Resolution and uniqueness of estimated parameters of a model of thin filament regulation in solution

Mijailovich, S.M. and Li, X. and del Álamo, J.C. and Griffiths, R.H. and Kecman, V. and Geeves, M.A. (2010) Resolution and uniqueness of estimated parameters of a model of thin filament regulation in solution. Computational Biology and Chemistry, 34 (1). pp. 19-33. ISSN 1476-9271. (The full text of this publication is not available from this repository)

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http://dx.doi.org/10.1016/j.compbiolchem.2009.11.0...

Abstract

The estimation of chemical kinetic rate constants for any non-trivial model is complex due to the nonlinear effects of second order chemical reactions. We developed an algorithm to accomplish this goal based on the Damped Least Squares (DLS) inversion method and then tested the effectiveness of this method on the McKillop–Geeves (MG) model of thin filament regulation. The kinetics of MG model is defined by a set of nonlinear ordinary differential equations (ODEs) that predict the evolution of troponin–tropomyosin–actin and actin–myosin states. The values of the rate constants are estimated by integrating these ODEs numerically and fitting them to a series of stopped-flow pyrene fluorescence transients of myosin-S1 fragment binding to regulated actin in solution. The accuracy and robustness of the estimated rate constants are evaluated for DLS and two other methods, namely quasi-Newton (QN) and simulated annealing (SA). The comparison of these methods revealed that SA provides the best estimates of the model parameters because of its global optimization scheme. However it converges slowly and does quantify the uniqueness of the estimated parameters. On the other hand the QN method converges rapidly but only if the initial guess of the parameters is close to the optimum values, otherwise it diverges. Overall, the DLS method proves to be the most convenient method. It converges fast and was able to provide excellent estimates of kinetic parameters. Furthermore, DLS provides the model resolution matrix, which quantifies the interdependence of model parameters thereby evaluating the uniqueness of their estimated values. This property is essential for estimating of the dependence of the model parameters on experimental conditions (e.g. Ca2+ concentration) when it is assessed from noisy experimental data such as pyrene fluorescence from stopped-flow transients. The advantages of the DLS method observed in this study should be further examined in other physicochemical systems to firmly establish the observed effectiveness of DSL vs. the other parameter estimation methods.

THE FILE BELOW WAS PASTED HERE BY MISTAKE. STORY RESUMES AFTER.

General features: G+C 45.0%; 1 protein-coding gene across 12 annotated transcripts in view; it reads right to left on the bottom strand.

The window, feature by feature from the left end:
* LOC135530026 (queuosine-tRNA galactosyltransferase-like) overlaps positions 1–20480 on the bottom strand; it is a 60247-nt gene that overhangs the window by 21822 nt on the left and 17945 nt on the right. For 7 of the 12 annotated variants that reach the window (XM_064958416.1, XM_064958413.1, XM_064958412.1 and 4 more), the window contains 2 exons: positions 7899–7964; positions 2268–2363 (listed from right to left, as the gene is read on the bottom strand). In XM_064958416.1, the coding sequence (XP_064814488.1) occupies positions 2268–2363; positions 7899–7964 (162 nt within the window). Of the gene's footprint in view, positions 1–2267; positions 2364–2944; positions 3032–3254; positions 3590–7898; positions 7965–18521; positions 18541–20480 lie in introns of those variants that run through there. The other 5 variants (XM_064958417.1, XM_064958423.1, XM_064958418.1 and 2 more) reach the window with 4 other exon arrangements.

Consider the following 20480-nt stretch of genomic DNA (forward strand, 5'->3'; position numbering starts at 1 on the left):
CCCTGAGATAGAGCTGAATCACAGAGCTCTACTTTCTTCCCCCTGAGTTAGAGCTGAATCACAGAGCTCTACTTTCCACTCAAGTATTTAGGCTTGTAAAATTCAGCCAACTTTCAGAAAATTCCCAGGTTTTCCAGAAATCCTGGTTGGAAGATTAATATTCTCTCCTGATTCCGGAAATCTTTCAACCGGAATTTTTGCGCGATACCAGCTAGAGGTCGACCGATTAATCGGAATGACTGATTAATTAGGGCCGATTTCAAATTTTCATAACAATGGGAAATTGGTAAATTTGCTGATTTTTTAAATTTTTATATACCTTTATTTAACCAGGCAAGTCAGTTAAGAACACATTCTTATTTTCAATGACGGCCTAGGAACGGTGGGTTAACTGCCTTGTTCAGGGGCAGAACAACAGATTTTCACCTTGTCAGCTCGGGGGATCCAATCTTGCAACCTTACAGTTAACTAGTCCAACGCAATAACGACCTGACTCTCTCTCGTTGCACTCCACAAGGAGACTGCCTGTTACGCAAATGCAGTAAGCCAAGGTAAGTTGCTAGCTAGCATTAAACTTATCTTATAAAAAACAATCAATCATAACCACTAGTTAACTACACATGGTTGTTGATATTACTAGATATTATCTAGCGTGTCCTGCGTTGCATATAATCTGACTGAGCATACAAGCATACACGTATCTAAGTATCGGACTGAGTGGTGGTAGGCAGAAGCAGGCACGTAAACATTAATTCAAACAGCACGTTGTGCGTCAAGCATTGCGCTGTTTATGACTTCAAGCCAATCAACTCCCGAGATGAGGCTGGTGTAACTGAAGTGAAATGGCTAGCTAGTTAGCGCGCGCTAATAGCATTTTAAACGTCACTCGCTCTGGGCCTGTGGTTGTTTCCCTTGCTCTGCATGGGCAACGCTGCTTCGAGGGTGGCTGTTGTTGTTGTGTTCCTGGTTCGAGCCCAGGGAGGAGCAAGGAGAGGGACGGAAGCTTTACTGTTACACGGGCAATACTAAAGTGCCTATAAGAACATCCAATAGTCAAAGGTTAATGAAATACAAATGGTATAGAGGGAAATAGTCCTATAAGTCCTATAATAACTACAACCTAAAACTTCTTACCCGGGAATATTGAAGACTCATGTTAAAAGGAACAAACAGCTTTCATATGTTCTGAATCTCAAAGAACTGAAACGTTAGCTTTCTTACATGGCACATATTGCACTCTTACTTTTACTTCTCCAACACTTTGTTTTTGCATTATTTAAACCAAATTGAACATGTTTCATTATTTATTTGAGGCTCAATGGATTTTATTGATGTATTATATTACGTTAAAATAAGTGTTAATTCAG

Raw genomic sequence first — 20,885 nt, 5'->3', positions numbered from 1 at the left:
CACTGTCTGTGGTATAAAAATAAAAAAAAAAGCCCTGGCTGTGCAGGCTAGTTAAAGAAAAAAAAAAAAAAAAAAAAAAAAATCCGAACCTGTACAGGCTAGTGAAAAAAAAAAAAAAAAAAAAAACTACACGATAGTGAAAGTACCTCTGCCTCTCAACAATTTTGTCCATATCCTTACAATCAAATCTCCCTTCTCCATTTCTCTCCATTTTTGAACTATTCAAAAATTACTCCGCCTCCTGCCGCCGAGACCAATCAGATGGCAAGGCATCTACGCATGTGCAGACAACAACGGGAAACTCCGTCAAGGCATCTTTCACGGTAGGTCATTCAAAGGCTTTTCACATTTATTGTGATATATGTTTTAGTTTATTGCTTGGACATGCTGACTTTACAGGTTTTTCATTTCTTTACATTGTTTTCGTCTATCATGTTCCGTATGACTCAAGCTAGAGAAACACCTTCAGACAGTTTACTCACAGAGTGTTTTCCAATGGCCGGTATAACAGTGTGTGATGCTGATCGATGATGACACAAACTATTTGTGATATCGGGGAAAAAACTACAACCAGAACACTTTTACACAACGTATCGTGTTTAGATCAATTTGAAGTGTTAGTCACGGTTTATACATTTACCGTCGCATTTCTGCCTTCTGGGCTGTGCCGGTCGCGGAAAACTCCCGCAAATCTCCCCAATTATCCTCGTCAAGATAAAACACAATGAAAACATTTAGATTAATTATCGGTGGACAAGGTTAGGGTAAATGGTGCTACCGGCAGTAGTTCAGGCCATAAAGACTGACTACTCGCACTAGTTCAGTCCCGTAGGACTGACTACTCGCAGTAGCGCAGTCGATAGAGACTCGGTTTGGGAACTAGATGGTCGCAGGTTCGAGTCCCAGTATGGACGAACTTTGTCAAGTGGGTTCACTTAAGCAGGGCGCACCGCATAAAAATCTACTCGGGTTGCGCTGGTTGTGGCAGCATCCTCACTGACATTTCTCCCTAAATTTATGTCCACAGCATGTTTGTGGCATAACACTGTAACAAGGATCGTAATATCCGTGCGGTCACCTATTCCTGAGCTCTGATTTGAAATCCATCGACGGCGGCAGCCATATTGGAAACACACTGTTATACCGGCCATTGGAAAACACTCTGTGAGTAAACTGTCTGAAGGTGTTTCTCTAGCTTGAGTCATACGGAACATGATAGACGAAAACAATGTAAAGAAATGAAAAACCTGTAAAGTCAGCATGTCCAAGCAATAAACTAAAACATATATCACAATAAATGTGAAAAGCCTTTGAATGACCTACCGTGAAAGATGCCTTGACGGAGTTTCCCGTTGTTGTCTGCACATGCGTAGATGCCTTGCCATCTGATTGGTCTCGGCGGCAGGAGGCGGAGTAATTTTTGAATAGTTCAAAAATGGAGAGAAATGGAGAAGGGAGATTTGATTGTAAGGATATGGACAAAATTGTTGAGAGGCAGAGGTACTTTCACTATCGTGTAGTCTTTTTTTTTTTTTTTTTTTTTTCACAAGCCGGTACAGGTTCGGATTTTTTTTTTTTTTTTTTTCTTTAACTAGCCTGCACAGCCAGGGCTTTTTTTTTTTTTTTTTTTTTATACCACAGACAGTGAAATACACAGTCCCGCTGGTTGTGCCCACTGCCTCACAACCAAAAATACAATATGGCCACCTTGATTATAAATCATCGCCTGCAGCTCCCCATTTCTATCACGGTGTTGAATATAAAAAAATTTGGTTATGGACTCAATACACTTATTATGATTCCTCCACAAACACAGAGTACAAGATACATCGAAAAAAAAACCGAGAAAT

Item Type: Article
Uncontrolled keywords: Damped Least Squares; Ca2+ sensitivity; Resolution matrix; Tropomyosin–troponin–actin; Stopped-flow
Subjects: Q Science
Divisions: Faculties > Science Technology and Medical Studies > School of Biosciences
Depositing User: Sue Davies
Date Deposited: 28 Mar 2012 13:34
Last Modified: 12 Jun 2012 10:35
Resource URI: http://kar.kent.ac.uk/id/eprint/29223 (The current URI for this page, for reference purposes)
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